Electrical Engineering/Matching a device with a battery
QUESTION: Hello Cleggsan,
I am trying to work out whether a particular battery will power a component. The data I have been able to find on the battery is a
Nominal Voltage: 3V
Nominal Capacity: 50MAH
Pulse Current (Max): 5mA
I want to use this to power a micro buzzer, and the data I have found on this is a
Rated voltage(Vp-p) 5V
Operating Voltage(Vp-p) 1~25V
Rated Current(mA) ≤3
This may sound like an incredibly basic question, but if the operating Voltage is 1~25V, will a 3V battery be able to power the device?
For someone who just learned about Volts and Amps recently, putting adjectives like Rated, Nominal and Operating in front of the word Voltage leaves me confused!
ANSWER: Nominal and rated figures are just that. Dictionary definitions. No technical tricks involved.
Operating voltage means it will operate over the range specified. It may not operate exactly the same at all voltages and it may have some deficiencies but for inexpensive products you get what you get. Since your buzzer is rated at 5v you might want to think of that is the ideal voltage to drive it. Your specs look like it might be a piezo buzzer which is an electrorestrictive device using a material that is mechanically altered when voltage is applied and hence becomes a transducer for acoustic generation of sound.
Hope this helps you get to the end of the story!
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QUESTION: Thanks Cleggsan!
It is a piezo buzzer, which I am thinking of using because it draws less current and will therefore last longer than an electromagnetic buzzer, would that be correct?
If I get a buzzer rated 3V and a battery with a nominal voltage of 3V, would it be safe to rely on it working? I have read about "self discharge" which I am wondering might affect this. Would it be safer to have a battery that is higher than 3V, or would this be unnecessary?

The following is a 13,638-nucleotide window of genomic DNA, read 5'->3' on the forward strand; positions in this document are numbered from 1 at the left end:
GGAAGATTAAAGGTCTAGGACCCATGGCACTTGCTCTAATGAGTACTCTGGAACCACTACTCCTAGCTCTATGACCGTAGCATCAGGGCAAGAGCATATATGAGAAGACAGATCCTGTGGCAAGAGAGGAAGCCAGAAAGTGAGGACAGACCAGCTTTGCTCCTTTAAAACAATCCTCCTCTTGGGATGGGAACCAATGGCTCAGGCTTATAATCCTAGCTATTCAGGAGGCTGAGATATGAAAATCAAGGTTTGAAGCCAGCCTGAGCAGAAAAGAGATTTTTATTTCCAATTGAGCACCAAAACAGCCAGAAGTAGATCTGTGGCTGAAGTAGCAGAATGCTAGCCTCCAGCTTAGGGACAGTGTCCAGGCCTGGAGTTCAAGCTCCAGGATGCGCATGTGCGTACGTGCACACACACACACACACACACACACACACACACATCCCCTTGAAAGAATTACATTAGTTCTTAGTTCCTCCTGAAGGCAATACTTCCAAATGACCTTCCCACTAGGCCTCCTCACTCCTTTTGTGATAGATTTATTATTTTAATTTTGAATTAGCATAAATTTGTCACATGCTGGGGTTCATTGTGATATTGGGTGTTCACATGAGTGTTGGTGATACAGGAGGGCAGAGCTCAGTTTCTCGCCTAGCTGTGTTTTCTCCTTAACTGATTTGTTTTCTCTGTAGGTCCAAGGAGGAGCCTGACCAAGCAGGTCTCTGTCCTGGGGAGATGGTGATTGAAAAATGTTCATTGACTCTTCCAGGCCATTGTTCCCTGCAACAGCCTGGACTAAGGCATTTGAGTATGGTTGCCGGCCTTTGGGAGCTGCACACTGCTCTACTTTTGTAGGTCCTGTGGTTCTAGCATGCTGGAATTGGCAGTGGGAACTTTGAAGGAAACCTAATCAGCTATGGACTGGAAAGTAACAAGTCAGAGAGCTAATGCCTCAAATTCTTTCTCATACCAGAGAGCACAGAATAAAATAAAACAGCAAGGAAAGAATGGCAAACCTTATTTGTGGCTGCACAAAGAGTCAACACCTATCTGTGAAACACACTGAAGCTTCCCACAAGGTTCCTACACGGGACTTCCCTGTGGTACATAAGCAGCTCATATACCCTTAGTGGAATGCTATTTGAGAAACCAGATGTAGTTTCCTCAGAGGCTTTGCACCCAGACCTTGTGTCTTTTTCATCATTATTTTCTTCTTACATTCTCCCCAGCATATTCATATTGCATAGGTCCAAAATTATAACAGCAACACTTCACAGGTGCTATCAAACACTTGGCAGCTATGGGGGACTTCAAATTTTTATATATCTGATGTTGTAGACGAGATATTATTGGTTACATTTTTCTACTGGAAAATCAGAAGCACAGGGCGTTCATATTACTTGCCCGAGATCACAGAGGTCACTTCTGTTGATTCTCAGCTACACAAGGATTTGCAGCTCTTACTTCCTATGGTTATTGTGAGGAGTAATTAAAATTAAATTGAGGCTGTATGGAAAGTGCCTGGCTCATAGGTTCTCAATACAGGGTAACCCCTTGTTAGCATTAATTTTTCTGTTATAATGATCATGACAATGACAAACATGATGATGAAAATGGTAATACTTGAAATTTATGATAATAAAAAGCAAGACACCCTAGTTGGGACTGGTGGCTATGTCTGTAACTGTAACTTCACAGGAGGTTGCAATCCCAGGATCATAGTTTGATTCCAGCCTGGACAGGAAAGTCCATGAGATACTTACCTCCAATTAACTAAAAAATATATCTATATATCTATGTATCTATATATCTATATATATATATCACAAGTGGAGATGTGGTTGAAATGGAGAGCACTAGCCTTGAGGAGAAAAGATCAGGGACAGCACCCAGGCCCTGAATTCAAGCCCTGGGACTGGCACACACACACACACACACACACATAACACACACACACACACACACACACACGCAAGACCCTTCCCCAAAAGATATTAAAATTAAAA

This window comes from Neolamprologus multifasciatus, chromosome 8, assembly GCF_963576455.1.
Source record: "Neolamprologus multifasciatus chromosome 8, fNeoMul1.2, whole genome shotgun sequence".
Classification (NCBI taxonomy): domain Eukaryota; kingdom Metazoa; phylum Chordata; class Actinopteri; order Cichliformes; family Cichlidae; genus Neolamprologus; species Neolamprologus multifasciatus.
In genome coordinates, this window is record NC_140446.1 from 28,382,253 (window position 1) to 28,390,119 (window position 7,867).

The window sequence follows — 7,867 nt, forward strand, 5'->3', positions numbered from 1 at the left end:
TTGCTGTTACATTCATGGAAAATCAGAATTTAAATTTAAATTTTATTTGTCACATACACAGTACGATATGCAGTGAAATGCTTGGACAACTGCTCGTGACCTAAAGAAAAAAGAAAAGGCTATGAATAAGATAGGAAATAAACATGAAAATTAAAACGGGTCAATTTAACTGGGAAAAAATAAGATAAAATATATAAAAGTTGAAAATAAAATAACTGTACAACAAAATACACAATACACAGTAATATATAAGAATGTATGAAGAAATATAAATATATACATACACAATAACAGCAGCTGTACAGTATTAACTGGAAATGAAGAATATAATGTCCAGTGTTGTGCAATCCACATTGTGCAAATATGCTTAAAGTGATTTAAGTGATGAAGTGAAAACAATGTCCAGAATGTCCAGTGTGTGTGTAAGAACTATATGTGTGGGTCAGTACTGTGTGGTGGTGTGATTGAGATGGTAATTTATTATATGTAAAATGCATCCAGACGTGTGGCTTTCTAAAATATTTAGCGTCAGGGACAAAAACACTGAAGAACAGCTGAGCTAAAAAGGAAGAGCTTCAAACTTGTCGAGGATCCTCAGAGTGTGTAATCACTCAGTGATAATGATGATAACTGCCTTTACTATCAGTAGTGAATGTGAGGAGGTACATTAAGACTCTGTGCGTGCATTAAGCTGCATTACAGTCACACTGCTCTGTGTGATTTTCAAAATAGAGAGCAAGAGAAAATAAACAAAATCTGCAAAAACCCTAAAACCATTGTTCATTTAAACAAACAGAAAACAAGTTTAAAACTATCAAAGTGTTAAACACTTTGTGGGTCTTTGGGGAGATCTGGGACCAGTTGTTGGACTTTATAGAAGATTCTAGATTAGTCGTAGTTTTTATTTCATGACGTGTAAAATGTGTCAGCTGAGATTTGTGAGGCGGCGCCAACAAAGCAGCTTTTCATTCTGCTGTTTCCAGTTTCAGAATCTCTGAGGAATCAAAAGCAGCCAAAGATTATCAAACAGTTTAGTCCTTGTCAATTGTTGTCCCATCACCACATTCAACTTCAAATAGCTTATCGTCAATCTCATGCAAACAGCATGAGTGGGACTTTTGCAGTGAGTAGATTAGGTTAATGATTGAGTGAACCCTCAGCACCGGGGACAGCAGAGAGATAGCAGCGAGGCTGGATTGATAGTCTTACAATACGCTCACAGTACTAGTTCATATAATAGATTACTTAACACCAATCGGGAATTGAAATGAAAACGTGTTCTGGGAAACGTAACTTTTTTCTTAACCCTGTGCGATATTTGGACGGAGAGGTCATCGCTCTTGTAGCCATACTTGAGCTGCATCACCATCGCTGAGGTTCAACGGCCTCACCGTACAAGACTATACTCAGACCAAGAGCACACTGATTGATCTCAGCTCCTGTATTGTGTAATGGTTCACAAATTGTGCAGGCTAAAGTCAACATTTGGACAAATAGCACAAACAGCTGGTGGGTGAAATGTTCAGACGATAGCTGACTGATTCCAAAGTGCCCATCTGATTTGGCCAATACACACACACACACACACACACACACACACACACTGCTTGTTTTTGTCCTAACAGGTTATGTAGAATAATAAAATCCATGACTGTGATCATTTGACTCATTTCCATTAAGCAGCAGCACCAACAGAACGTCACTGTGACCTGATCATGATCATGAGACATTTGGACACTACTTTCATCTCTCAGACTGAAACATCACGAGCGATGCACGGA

The buzzer gives a rated current of ≤3mA, so when I am calculating the battery life, can I use 3mA as a figure for current draw?
ANSWER: You have answered your own questions. Have no doubts; go ahead.
These items are very low cost so it will not be any financial burden to experiment a little so you can know what you can achieve.
It depends on the drive circuit for the piezo, but most likely the lower voltage will produce a lower sound level. The sound level output specified is probably meant to be that which is produced when the rated voltage is applied.
You are headed the right direction. Let me know the result.
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QUESTION: Thanks again Cleggsan,
I will let you know the result when I have one. I will "buzz" you, ha ha.
I just have "one" more question... the buzzer is not the self drive type so it needs, from my understanding, extra circuitry. This is a whole new hill to climb for me, but I am just wondering if you could tell me before I dive into that particular endeavor, whether the fact it needs extra circuitry means the voltage requirement would in fact be higher than the 3V that the buzzer needs. Should I be planning to use a battery with a higher voltage?
Sorry to bother you with so many questions, I hope you have a good weekend!
You have never told me the buzzer. It all depends on the buzzer model and what you want to accomplish. There are many ways to drive the buzzer. Many of them are self contained and all you need to do is connect the battery. Some require special pulse or oscillator to drive.
Perhaps you should make contact with the supplier or manufacturer as they can give you all the information for their products. You can probably find oodles of these little fellows at Aki Ahbara or similar electronics places throughout Japan Ginzas.